Cool jazz

November 14, 2007

When I met bassist Antar Goodwin a couple of weeks ago at Jason Rosen’s Baggot Inn jam session, his fellow musicians introduced Goodwin as the most jazz-oriented of the bunch. In saying this they also pointed out the irony of age; while some of his older band members had gravitated to blues, rock and even metal during their careers, 37-year-old Goodwin had decided to focus on the most outdated musical form.

“Unfortunately,” Goodwin laughed.

We chatted about the city’s overall apathy towards live music, the difficulty of supporting oneself as a musician, and the inaccessibility of jazz. While genre-defining jazz standards of the 1920s and 30s were based on words and melodies, today’s jazz is built on harmonic concepts, Goodwin said.

“You can’t sing the melody back, and if you’re not a jazz musician, you probably won’t like it unless someone introduces you to it, walks you through all the steps and takes the time to teach it,” he said.

During our conversation, he mentioned the short-lived coolness factor of smooth jazz in the 1980s; there was a time when smooth jazz was produced in the minds of innovative musicians, he said.

Today I ventured to Goodwin’s web site to hear mp3s by both his electric and acoustic group. Trained at Berklee, he transitions skillfully between the rhythm of the bass and the soloist nature of the guitar. Goodwin’s training in trumpet also pops to mind; although his main trade is the bass, he writes comfortably for melodic instruments.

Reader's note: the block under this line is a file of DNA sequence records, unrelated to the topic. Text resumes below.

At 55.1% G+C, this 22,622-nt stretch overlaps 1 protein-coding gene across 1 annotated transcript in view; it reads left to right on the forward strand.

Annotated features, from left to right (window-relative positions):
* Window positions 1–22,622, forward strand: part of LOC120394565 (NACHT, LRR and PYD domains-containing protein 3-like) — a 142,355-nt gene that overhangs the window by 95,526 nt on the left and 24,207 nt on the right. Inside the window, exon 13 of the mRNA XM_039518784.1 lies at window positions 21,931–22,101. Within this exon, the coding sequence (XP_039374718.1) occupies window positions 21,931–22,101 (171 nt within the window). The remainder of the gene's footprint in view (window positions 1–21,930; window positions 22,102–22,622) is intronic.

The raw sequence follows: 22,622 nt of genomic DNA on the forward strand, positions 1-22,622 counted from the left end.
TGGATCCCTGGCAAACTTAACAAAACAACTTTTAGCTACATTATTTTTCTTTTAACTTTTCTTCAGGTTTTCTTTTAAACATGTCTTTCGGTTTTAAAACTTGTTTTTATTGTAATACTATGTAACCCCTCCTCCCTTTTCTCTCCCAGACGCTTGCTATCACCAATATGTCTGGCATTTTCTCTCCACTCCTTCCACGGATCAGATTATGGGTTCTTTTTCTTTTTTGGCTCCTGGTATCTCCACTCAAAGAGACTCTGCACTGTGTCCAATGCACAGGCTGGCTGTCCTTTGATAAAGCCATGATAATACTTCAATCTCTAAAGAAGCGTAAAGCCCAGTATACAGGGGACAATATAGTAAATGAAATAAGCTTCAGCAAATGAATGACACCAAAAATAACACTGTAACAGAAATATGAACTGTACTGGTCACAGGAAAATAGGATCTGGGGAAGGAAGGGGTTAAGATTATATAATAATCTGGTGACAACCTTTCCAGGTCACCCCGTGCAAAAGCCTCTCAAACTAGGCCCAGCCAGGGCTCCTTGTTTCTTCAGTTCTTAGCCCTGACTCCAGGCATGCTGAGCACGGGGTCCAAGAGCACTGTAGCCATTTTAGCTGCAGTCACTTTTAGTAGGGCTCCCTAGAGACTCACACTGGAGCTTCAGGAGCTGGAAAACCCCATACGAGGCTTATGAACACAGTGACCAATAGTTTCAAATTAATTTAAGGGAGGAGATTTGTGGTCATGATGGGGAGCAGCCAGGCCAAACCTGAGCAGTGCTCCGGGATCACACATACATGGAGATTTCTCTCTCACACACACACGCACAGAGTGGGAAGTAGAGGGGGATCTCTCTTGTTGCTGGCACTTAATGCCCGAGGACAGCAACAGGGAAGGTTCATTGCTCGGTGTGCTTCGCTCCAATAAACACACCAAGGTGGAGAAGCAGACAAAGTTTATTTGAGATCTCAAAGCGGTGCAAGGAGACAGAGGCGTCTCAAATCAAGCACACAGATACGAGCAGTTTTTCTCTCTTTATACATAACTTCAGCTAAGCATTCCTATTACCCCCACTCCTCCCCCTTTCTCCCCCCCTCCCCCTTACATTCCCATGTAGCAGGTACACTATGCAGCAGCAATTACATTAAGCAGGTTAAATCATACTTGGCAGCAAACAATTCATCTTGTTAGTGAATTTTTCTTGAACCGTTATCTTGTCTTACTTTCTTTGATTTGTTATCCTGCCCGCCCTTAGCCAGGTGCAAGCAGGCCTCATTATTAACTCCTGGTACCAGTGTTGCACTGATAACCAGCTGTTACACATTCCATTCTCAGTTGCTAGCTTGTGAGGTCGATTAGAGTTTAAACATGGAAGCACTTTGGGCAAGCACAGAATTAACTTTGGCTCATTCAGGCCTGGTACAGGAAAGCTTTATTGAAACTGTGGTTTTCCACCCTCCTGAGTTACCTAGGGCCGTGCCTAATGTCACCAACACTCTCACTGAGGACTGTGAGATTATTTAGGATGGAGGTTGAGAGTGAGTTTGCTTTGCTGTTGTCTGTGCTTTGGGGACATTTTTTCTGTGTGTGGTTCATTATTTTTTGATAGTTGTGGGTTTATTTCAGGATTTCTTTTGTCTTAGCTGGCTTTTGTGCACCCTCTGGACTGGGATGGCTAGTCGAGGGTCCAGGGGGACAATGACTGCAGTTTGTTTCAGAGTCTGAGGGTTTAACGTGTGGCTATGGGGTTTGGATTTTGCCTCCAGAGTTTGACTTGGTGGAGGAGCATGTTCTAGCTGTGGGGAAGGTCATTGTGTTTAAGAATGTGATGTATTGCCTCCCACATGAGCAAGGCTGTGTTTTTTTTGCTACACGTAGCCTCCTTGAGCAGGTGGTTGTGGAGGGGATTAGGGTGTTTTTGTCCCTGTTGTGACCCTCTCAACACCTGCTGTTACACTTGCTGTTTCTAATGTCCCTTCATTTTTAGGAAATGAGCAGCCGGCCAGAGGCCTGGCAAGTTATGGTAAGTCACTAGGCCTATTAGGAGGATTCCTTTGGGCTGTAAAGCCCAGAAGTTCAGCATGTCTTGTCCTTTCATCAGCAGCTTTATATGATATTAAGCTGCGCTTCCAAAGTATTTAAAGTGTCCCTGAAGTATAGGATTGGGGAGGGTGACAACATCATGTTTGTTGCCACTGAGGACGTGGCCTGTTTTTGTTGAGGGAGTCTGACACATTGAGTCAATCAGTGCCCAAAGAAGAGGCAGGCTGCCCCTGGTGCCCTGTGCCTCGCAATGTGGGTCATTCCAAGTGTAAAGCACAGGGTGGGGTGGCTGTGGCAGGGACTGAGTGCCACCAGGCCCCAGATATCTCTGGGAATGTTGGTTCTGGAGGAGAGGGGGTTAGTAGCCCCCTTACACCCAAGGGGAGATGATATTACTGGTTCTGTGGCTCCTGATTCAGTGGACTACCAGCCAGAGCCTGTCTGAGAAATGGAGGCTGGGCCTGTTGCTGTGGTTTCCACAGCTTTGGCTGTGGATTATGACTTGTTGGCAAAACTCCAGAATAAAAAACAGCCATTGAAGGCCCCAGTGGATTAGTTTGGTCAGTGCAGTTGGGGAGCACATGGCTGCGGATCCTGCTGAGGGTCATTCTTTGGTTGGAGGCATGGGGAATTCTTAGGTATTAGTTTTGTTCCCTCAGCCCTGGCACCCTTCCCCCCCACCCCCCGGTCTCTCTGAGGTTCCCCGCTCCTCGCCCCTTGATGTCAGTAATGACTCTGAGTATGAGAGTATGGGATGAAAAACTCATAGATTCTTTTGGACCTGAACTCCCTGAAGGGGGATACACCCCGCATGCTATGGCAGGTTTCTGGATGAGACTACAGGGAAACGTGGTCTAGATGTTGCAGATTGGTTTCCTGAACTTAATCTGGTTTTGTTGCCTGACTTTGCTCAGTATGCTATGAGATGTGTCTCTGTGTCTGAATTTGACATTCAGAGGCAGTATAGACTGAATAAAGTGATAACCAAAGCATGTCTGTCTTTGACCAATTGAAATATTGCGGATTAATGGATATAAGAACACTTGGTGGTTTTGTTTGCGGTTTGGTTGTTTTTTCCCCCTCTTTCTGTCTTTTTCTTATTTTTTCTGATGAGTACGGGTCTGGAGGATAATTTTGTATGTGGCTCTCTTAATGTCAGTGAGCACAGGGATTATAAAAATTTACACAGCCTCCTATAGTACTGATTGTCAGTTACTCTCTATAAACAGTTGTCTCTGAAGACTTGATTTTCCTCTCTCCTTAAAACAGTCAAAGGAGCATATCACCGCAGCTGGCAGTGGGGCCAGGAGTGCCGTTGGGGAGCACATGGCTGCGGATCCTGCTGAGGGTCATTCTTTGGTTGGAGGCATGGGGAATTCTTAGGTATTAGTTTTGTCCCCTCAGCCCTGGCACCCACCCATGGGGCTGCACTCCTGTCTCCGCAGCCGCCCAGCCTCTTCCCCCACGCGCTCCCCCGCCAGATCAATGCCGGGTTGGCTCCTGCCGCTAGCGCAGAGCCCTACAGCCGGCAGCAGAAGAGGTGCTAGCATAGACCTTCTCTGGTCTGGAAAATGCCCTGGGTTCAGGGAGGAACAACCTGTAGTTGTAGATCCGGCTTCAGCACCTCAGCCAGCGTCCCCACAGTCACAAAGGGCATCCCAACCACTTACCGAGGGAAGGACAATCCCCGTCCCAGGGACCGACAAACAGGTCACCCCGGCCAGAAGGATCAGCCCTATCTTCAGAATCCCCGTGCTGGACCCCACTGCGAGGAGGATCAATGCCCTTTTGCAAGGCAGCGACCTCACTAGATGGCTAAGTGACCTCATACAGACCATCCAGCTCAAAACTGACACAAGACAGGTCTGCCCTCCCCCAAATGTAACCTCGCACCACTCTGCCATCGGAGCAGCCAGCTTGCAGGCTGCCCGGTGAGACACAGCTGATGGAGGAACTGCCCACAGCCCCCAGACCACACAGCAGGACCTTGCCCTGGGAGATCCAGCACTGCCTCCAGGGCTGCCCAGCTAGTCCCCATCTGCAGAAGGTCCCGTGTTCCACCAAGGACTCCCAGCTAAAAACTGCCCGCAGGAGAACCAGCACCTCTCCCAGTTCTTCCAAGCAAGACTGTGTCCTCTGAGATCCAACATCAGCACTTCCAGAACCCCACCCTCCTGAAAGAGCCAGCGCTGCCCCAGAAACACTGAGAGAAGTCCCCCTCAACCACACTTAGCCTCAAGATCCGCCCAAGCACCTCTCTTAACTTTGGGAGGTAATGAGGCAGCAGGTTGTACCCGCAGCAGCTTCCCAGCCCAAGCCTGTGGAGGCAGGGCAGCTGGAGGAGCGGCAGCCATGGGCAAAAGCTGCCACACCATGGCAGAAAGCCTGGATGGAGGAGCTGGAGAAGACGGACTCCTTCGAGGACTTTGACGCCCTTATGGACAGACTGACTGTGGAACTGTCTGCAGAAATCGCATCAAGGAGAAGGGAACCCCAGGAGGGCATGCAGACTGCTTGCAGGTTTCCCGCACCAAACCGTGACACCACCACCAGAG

Hearing both his electric and his acoustic pieces, our conversation about smooth jazz popped into my mind.  These melody-driven songs stroll along comfortably and unhurriedly, exuding a sense of restrained confidence that keep them from being too showy. An appreciation for smooth jazz definitely seemed to trail through the pieces.

Goodwin is accompanying singer Dawn Derow’s cabaret show at The Duplex this Friday (61 Christopher St at 7th Ave). On December 10th, he’ll be performing at Darius De Haas’s Stevie Wonder tribute at Birdland.


Antar Goodwin’s web site:


The Duplex:

(Image from Goodwin’s Myspace page)


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